Oleg puts down his son on the counter next to his wife and kisses her cheek. ‘It smells lovely, Ira. I’m hungry like a wolf.’ He turns his attention to his daughter. ‘I can see that you’re not in bed yet, Lena.’
‘I have cut the carrots, dad,’ Yelena says proudly. ‘And if Danya can stay up, so can I. Mom said so.’
He sits down at the end of the table and soon the three men are discussing their guest again.
‘We know her, for sure we do. She’s an old friend of Tsura’s from Bigwood Falls – Tara Grey.’
‘Yeah. But it would be great if she could wake up soon or we’ll have to take her to a hospital. Broken ribs and frostbite shouldn’t keep her in a coma.’
‘She’s not in a coma.’
‘She’s not awake neither.’
‘What if she dies on us? She looks kind of fragile – all pale and old…’
Tsura puts the bread on the table and takes a step back.
‘We were friends once. Not very close, but friends nevertheless. She has family. A sister in Europe, but I don’t know where and a daughter somewhere. But no other next of kin that she has ever mentioned.’
‘What is worrying me is that we should try to contact them. But as she doesn’t have any papers on her we’ve got no address.’
‘Old ladies like her usually stay put. At least that is my experience.’
‘Yes, they usually do. But her house burnt down a few years ago so we know she doesn’t live in the Cove anymore… Remember, Ira? We thought she had died in the fire.’
‘Right. But Bigwood Falls is on the Pacific coast – thousands of miles away. What was she doing in the ice-cold water here?’
‘She fell off a boat, maybe.’
‘Or maybe she was thrown off one?’
‘What do you mean?’
‘Well. She fell into the water in the storm. No one is up on sundeck in weather like the other day. So maybe it was a crime.’
‘Oh my. Gangsters threw her overboard. What if they come after her?’
Everybody looks at Jal who crosses his arms defensively. ‘Why would anyone want to harm a fragile old crone like her?’
‘She doesn’t seem rich. Eccentric, yes. But not rich.’
‘Maybe it was a party and she got drunk and fell.’
‘Yes. It must have been a Halloween party.’
‘You’re talking about her long dress? She’s always dressed like that, like something out of a story book for children,’ Tsura says.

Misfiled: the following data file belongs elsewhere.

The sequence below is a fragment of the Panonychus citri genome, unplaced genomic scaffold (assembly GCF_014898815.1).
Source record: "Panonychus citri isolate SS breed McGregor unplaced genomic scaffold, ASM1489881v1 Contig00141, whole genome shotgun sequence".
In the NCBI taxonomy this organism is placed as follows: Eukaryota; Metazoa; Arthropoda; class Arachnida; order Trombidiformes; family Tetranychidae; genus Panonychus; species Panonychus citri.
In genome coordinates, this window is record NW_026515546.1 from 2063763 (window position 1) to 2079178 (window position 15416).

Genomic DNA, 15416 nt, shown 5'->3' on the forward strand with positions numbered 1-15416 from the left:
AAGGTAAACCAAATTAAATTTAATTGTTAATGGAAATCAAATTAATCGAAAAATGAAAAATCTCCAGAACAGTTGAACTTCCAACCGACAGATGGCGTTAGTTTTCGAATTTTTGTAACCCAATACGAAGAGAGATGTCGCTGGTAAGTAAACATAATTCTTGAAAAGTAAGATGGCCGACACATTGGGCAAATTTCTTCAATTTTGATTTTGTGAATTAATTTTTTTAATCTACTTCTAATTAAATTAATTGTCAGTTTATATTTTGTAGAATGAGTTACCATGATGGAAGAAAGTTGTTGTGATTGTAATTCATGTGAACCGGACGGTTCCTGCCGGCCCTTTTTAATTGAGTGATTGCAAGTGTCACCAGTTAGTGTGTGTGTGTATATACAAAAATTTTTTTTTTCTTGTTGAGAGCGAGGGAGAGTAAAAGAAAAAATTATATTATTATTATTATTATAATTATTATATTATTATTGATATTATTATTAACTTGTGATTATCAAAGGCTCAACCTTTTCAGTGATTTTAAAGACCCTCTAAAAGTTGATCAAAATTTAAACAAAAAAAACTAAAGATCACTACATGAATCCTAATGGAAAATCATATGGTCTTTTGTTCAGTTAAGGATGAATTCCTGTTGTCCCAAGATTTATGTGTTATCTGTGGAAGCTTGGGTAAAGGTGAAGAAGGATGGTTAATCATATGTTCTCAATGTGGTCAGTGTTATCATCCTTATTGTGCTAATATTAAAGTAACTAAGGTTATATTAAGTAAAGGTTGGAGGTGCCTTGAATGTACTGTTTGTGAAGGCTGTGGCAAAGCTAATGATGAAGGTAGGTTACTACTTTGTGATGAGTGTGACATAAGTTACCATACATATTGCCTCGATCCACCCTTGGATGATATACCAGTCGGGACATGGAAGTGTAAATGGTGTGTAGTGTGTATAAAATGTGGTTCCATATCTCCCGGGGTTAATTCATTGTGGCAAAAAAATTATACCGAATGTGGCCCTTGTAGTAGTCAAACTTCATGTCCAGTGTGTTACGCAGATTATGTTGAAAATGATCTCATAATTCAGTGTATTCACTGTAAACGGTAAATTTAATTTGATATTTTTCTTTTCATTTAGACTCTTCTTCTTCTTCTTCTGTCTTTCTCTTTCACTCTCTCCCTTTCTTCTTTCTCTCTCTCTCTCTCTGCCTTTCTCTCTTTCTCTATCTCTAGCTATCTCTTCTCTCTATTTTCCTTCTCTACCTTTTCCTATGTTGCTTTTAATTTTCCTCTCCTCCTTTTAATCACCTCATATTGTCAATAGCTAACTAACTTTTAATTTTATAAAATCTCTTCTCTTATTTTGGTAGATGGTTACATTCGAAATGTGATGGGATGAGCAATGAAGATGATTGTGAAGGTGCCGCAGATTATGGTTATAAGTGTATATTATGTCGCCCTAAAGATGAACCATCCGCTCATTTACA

‘I don’t think it was a crime. Anyhow, I guess we won’t find out until she wakes up.’
‘Yes. I’m sure her family is worried.’
‘Right. We’ll just have to wait until she wakes up to call her next of kin.’
‘What says she will ever wake up?’
‘Oh, c’mon. Don’t be such a pessimist, Jal. I thought we had agreed on taking her to the hospital if she gets worse.’
‘Yeah. Let’s give her a day or two.’
‘Hmpff,’ Jal snorts. ‘So what if we drive her all the way to Charlottetown? What says she’s got insurance?’
‘I’m sure she has. I’m sure Mrs. Brown could not have missed something as important.’
‘We have to take her to the hospital. It’s the right thing to do.’
They all nod in agreement.
Granny comes to the very same evening. She is feeling queasy and her mouth is dryer than she could ever believe a mouth could be. Parched. She looks around for a glass of water but just slightly turning her head makes her dizzy. She lies with her eyes closed, waiting for the world to stop spinning. The texture and smell of the sheets seem unfamiliar. She opens her eyes. So is the arched wooden ceiling. She is definitely not at home.
Home… She can’t stay here, wherever here is. Slowly she turns her head, an inch at a time. There is a glass of water on the nightstand. She moves her dry lips. Parched. Just a sip is worth the dizziness. She reaches out, fumbling with the half full glass. Her fingers cannot get a grip and the glass falls right onto big scrawny dog that has been sleeping on the floor. It jumps up and starts barking but Granny is too busy studying her swollen, red hands to really pay attention to the ruckus. The door swings open on a little dark-haired girl who immediately turns around and howls something unintelligible into the dark outside.
Granny catches a whiff of cold and sparse snowflakes before she passes out again.